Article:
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The Boston Globe has a piece about C&S Wholesale Grocers, the New Hampshire-based company that may prove to be the lynchpin in Kroger's proposed $24.6 billion acquisition of Albertsons;  C&S would buy more than 400 stores, for close to $2 billion, that the two retailers are offering to divest in exchange for regulatory approval of their deal.

The Globe writes that "with this deal, C&S has arrived at a critical moment. The company has evolved from a family-owned supplier serving small New England grocery stores into one of the country’s largest privately owned firms, with $30 billion in annual revenue. And by buying Kroger’s stores, C&S appears willing to wade deeper into the retail grocery business, where it could find itself in bruising competition with industry leviathan Walmart.

"C&S already is the largest grocery wholesaler in America, admired by ally and foe alike. But its aggressive move into retail also has some in the industry scratching their heads. The company is risking its reputation — and balance sheet — operating stores in a segment in which many of its current clients are already struggling to compete with Walmart."

According to the Globe, "C&S declined interview requests for this story. But one thing’s for sure: the company is highly opportunistic, especially when it comes to buying distressed but still valuable assets at fire sale prices. C&S wants to expand but only on its terms, industry observers say."

Assessments by analysts differ.

"It’s simply impossible,” says Brittain Ladd, a retail consultant, about C&S's ability to compete with the likes of Walmart.  "There are not enough stores for C&S to own.”

But Burt Flickinger, managing director of Strategic Resources Group consulting firm in New York, believes that C&S is positioned to succeed, especially because it has been "hiring experienced executives who know how to run retail," and the price tag for the divested store is relatively cheap.  Plus, C&S's core competency is distribution, and it has access to technologies that rival anyone's in the industry.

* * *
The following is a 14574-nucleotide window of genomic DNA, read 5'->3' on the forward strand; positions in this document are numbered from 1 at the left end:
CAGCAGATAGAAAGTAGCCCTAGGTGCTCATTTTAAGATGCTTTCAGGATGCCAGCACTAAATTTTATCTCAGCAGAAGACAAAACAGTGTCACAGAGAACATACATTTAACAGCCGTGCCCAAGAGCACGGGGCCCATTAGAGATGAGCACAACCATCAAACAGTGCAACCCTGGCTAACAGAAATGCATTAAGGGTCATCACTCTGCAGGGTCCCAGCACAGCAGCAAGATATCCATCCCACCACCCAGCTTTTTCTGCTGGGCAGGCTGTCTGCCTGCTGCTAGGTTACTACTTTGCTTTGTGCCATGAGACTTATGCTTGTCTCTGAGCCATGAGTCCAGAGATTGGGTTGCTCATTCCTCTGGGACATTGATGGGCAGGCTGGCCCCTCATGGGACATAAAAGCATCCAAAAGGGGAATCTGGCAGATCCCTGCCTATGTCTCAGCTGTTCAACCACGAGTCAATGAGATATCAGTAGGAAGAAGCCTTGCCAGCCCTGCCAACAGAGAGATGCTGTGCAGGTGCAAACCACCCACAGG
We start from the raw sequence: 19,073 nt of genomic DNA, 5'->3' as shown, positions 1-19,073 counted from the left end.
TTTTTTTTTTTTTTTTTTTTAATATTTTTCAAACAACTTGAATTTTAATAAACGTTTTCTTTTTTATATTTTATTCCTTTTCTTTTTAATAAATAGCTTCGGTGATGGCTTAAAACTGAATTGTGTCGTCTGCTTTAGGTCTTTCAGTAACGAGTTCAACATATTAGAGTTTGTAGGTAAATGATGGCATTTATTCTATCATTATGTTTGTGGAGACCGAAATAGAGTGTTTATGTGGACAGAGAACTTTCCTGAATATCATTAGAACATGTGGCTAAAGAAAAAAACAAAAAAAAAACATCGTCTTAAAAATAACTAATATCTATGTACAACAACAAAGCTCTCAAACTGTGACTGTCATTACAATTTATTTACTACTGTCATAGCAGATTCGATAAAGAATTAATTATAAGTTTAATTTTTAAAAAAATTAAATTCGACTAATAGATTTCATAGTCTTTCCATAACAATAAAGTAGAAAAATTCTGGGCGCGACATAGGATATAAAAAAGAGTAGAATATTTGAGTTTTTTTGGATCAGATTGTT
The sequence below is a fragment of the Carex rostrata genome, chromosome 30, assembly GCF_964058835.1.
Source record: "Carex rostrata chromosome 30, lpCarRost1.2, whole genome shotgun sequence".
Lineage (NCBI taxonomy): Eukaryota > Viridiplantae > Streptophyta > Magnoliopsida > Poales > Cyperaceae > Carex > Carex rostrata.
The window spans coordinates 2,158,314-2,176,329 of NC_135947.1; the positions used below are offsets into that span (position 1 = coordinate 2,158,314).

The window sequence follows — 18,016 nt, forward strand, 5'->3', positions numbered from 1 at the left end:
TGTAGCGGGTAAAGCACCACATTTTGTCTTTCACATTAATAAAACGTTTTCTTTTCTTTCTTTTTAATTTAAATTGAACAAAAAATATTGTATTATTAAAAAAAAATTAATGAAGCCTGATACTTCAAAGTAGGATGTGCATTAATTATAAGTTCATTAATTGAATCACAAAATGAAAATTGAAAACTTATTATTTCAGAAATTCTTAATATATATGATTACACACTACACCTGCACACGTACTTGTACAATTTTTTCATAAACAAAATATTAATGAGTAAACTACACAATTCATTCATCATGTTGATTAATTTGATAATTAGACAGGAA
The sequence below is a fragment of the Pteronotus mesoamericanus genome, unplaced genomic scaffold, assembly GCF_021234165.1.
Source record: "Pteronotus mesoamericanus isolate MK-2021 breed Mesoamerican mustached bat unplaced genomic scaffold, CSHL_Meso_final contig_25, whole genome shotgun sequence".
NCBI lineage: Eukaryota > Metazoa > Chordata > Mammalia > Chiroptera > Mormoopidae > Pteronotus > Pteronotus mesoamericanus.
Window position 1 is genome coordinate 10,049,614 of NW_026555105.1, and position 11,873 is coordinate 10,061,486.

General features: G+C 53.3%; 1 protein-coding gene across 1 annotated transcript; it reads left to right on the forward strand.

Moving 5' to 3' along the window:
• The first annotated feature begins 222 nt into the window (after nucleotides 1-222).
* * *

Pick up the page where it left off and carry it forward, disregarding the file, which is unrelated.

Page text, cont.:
The Globe writes:

"C&S ultimately knows it can’t solely rely on its wholesale business for growth, Flickinger said. If Walmart continues to crush supermarkets, there won’t be any supermarket left for C&S to supply. Therefore, C&S has every reason to make sure supermarkets and independent grocers survive, even if that means owning some of them, Flickinger said.

"'C&S correctly sees that the future is going to be a lot of privately held independent stores, either single stores and/or groups,' Flickinger said. 'C&S wants to have the size and scale of independent chains and groups to go with its buying and operating skills … C&S wants to control its own destiny'."

KC's View:

If I have to choose between Brittain Ladd and Burt Flickinger, I'm almost always going to be on Team Flickinger.

Not to say that C&S won't face challenges - whether these are company-owned stores or independent customers for its wholesale services, these divested stores will have to provide some sort of differentiated value proposition to shoppers.  That'll take both effort and vision.  Brainpower and elbow grease.

But I don't think this is "impossible."  Far from it.